The South African Department of Health is currently developing regulations on milk banking. While some of the existing milk banks follow standards and guidelines set by the Human Milk Banking Association of South Africa, for processing and pasteurizing, others follow the SABR guidelines modelled on the NICE guidelines for human milk banking. They operate independently using different funding mechanisms to meet community needs. Three human milk bank models, all of which are not-for-profit, are found in South Africa
According to Stasha Jordan, Executive Director of the South African Breast Milk Reserve, breast milk banks can play a vital role in supporting breast milk feeding in South Africa. “However, it is important to carefully consider the regulations around milk banking in SA.”
“The current regulatory framework for human milk banking gives us the opportunity to reflect on the importance of treating donated breast milk in accordance with the ethical standards that inform the human tissue and organ donor sector. Stakeholders in human milk banking in South Africa have differing views on whether access to this tissue should be a right or a privilege,” says Jordan.
Jordan says that the ethical distribution and capacity management of (DBM) for the NICU in hospitals have become key focus areas in the breastfeeding and healthcare sectors. “Ten years into active human milk banking at the hospital level, we are witnessing a growing desire of prescribing doctors to exceed the current DBM user guidelines.”
“An equitable allocation system for donated breast milk that takes into consideration utility, justice and respect for person, should drive the ethical considerations that pertain to universal access and distribution of donated breast milk,” she shares.
“In the face of increasing need for human breast milk, it is important that we work to overcome the ‘negative’ attitude and misperception South African women have towards breast feeding. Improving access to breast milk banking is one step in the right direction. However, we need to carefully consider the ethical considerations of breast milk banking to prevent hurting the same infants we are looking to protect,” says Jordan.
Prof Morgan Chetty, CEO of the KwaZulu-Natal Managed Care Coalition Ltd and Chairman of the IPA Foundation of SA, says that there are three ethical issues that also need to guide the use of human milk that is banked; decision making, informed consent, and conflict of interest. “In the first instance, decision making is currently guided by a combination of the best available scientific evidence, clinical experience and consideration of the needs of individual patients. If donor milk is available and the evidence of human milk’s advantage over commercial formula feeding is universally accepted, the clinician’s decision should be to support the choice of mother’s milk.”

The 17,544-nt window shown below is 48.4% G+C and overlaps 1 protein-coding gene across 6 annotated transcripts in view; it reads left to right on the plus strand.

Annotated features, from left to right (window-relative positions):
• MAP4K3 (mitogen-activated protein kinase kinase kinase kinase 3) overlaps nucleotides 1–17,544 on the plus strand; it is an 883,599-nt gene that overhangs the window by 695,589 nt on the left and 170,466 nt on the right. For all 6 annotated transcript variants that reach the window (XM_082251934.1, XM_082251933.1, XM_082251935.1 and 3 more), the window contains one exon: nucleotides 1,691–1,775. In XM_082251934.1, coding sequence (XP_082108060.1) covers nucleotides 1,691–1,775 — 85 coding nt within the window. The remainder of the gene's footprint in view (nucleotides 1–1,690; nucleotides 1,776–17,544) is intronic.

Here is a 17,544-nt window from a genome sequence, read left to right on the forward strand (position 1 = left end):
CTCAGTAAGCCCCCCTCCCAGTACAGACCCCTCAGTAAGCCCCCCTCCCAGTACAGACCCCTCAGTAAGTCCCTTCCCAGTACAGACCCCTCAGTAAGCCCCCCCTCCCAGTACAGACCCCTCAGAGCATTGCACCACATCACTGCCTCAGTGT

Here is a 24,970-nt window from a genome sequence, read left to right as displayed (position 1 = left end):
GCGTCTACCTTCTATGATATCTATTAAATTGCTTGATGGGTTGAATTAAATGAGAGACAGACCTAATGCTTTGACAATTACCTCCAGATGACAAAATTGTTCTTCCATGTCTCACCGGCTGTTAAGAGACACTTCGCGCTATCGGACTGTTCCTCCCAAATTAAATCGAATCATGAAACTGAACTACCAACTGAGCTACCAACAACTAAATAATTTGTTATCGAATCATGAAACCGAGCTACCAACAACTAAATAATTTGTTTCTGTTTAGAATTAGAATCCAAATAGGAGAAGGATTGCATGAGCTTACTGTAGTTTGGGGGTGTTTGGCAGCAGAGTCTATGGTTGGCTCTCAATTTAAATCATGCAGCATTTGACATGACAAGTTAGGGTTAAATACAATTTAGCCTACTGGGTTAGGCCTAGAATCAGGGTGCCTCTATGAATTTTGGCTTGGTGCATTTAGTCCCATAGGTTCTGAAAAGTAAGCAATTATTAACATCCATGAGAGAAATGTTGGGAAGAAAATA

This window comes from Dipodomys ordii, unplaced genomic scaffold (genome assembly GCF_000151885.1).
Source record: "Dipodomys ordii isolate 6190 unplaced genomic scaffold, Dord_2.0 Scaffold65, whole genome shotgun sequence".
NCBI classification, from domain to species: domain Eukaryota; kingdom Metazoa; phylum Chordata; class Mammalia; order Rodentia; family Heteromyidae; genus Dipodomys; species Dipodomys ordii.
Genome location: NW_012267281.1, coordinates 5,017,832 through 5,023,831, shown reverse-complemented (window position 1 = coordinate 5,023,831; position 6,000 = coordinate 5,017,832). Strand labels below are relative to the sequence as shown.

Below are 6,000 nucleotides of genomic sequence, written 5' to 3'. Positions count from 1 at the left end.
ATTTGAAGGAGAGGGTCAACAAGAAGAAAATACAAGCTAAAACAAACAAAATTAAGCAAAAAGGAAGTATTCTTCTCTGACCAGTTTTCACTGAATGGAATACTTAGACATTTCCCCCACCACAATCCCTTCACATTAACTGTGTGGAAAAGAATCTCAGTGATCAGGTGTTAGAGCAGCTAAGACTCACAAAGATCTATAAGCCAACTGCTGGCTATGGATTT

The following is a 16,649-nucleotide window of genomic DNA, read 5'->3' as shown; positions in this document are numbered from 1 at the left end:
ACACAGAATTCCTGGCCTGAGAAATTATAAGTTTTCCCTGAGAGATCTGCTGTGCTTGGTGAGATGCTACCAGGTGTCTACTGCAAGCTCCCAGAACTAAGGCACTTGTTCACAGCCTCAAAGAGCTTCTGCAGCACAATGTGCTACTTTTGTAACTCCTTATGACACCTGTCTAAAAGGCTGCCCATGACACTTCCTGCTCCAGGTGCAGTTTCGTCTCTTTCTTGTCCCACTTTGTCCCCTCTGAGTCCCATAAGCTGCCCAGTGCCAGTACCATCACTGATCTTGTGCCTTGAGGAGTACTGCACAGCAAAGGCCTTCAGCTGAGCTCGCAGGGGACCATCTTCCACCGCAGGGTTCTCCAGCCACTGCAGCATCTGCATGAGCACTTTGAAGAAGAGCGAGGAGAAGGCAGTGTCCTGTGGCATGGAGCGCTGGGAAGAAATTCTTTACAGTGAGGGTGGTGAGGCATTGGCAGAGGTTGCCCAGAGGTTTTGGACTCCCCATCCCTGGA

Prof Chetty adds that clinicians must also provide information about current state of knowledge of mother’s milk as part of informed consent process for infant feeds. “There is also the issue of market incentives to use commercial formula. Healthcare providers should disclose any relationship with entities that could influence their recommendations or discussions with the parents.
According to the World Health Organization (WHO), exclusive breastfeeding for the first six months of an infant’s life is the cornerstone of good health and survival. Breast milk helps to reduce infections by strengthening these babies’ immune systems. “This is even more important for babies born prematurely and of very low birth weight.”
A study published in the Lancet in 2016 indicated that optimal breast feeding of infants under two years of age has the potential to prevent over 823 000 deaths per year, but only 37% of infants younger than 6 months are exclusively breastfed in low to middle income countries worldwide.
The research also concluded that exclusive breastfeeding gave protection against child infections and malocclusion, increases in intelligence, and probable reductions in weight and diabetes. It also found that for nursing women, breastfeeding gave protection against breast cancer and it improved birth spacing, and it might also protect against ovarian cancer and type 2 diabetes.
According to a study by South African medical researchers, formally employed HIV negative mothers were twice as likely to stop breast feeding by 12 weeks. In this study, most of the women had little or no maternity leave provision. Soon after giving birth, many poor mothers need to get working again. What little income they earned went towards purchasing formula milk instead.
Jordan says that the study also indicated the early introduction of formula milk and a steady increase in breast feeding cessation amongst HIV negative women could not be prevented, despite postnatal home visits from peer breast feeding counsellors. “The researchers remarked that this scenario is unique to South Africa. The use of formula milk within the first six months of an infant’s life is uncommon in other parts of continent.”
Jordan and Prof Chetty will both be speaking at the Ethics, Human Rights & Medical Law conference, which will form part of the 7th annual Africa Health Exhibition & Congress 2017 taking place from 7-9 June 2017 at the Gallagher Convention Centre in Johannesburg, South Africa. More than 9300 regional and international healthcare professionals and medical experts are expected to attend the event.